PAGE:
• Rubella
    The recognition that the live virus of German measles persists in the fetus as a cause of permanent abnormalities opened up a new chapter in the study and prevention of birth defects. The association was brought to light by an Australian ophthalmologist, who recognized an unusual frequency of congenital cataracts in newborns during a time of an epidemic of rubella (Gregg, 1941). Soon the additional cardiac defects of patent arterial duct and peripheral pulmonic stenosis were also found to be linked to this infection (Rose 1972, Rowe 1978). The development of immunization programs to include rubella immunity has virtually eliminated this major teratogen in developed countries. No case occurred in the BWIS.
  • Influenza
    A maternal history of possible influenza in the earliest weeks of pregnancy would be difficult to evaluate but was searched for in the Baltimore Washington Infant Study (BWIS). Only a single defect, transposition of the great arteries with intact ventricular septum, revealed a 2-fold statistical excess of such a history, but the odds were increased to 5-fold in the presence of ibuprofen treatment. These findings are based on small numbers, but are worthy of further attention, as this is a unique malformation with very few other associations.
  • Maternal diabetes
    In pre-insulin days women with diabetes were seldom able to bear children but with insulin control they have achieved a normal life course, and successful pregnancies. However their infants are at risk for malformations of the cardiovascular, renal and central nervous systems. Recent advances in the care of high-risk mothers with better control of blood sugar levels has reduced the risk to population levels under close obstetrical care. A major problem remains in women, who are not aware of their diabetic status and present for maternity care too late to institute an adequate level of blood sugar control during the earliest susceptible period of pregnancy (Reece EA 1996, 1998).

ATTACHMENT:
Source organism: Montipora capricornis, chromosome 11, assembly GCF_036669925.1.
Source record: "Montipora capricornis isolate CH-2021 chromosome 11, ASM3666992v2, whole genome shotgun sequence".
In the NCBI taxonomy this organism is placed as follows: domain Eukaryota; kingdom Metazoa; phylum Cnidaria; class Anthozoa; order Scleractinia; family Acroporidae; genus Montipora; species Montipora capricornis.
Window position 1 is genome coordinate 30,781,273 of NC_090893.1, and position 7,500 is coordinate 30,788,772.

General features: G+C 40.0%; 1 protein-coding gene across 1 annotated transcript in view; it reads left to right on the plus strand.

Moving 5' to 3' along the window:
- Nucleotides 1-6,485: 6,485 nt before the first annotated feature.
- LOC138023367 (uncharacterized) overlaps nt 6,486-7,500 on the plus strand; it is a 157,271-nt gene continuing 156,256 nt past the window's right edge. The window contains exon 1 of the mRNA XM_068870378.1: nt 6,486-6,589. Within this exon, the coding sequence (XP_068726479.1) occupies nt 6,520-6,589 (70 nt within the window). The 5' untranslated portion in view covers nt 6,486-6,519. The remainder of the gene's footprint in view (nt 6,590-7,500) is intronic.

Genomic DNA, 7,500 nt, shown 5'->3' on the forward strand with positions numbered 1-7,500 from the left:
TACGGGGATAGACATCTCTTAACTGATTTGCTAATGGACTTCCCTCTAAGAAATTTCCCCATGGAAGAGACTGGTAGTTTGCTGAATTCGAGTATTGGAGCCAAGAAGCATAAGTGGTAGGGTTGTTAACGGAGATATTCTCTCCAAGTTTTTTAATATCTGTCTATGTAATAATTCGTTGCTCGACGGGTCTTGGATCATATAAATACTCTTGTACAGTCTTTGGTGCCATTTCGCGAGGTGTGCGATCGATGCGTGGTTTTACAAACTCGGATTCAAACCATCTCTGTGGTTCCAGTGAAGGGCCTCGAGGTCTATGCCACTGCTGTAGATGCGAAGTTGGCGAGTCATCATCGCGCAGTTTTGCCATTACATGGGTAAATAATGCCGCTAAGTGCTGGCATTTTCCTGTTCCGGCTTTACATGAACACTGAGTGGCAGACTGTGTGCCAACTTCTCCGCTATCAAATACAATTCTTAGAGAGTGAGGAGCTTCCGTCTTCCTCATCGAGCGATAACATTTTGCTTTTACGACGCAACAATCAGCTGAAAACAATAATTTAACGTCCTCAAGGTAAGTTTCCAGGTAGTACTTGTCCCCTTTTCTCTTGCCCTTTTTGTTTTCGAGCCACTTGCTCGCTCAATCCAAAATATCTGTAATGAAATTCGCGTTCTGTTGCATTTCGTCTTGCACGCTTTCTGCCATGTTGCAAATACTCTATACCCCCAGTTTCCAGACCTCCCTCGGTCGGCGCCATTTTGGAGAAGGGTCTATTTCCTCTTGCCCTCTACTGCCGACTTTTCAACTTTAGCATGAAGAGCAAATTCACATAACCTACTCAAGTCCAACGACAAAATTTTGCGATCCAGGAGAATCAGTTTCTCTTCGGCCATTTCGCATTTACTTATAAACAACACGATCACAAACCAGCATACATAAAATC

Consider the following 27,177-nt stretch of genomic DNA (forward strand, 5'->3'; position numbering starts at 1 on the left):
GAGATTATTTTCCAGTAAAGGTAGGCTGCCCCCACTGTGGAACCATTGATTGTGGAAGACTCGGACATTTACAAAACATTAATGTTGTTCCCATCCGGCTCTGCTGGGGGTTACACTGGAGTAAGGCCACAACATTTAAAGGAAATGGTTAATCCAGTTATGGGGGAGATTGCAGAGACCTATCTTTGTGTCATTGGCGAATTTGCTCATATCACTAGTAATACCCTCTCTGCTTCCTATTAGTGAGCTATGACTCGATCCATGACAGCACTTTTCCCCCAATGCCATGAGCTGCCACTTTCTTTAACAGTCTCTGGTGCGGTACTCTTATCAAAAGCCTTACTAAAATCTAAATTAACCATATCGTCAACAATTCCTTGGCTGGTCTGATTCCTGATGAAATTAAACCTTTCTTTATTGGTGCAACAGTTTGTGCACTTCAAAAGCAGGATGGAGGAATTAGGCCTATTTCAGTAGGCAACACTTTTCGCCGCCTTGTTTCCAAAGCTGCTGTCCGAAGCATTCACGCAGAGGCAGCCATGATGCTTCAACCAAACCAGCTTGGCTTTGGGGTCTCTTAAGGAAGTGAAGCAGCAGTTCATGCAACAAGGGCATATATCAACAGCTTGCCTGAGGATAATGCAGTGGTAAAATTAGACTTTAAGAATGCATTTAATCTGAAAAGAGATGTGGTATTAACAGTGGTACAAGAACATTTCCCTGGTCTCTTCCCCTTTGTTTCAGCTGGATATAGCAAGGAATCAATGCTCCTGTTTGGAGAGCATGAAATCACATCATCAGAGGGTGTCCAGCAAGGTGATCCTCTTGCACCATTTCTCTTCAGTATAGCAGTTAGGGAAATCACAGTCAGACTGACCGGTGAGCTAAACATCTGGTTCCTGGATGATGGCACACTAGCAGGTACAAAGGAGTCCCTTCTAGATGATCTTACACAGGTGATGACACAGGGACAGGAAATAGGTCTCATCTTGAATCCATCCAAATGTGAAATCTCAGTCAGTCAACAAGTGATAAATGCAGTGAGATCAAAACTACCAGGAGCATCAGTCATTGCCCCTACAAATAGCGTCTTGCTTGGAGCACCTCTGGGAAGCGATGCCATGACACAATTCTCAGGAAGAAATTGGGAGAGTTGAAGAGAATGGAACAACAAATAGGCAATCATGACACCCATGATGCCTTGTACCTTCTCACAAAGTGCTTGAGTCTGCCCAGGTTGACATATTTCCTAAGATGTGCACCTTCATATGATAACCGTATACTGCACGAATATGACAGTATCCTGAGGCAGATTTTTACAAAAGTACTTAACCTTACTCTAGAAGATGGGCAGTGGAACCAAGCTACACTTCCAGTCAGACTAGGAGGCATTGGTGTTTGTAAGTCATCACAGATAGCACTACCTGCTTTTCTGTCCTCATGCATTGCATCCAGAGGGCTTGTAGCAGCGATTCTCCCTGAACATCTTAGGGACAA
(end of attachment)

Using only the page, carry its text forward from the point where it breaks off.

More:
In the Baltimore Washington Infant Study (BWIS), maternal diabetes was found to be specifically associated with certain cardiac defects: a 3-fold risk for all cases (excluding chromosomal and other genetic conditions) was increased to 4.7- fold for early CVM , and to 23-fold for cases with complete, but not partial, atrioventricular septal defects (Loffredo 2001). There was also a 12-fold increase in the risk of maternal diabetes for cases of early CVM with associated non-cardiac abnormalities . Low birthweight and prematurity were responsible for an increased mortality in the first year of life (Loffredo 2001).

  • Maternal phenylketonuria
    No infant in the BWIS had a history of maternal phenylketonuria but the occurrence of severe cardiac defects has been reported in infants whose mothers had phenylketonuria and had been raised on low phenylalanine diets. These mothers had relaxed their attention to their diets prior to pregnancy. This is a remarkable story of the success of a public health program with failure of its long-tem completion (Pass, 2000).

Selected References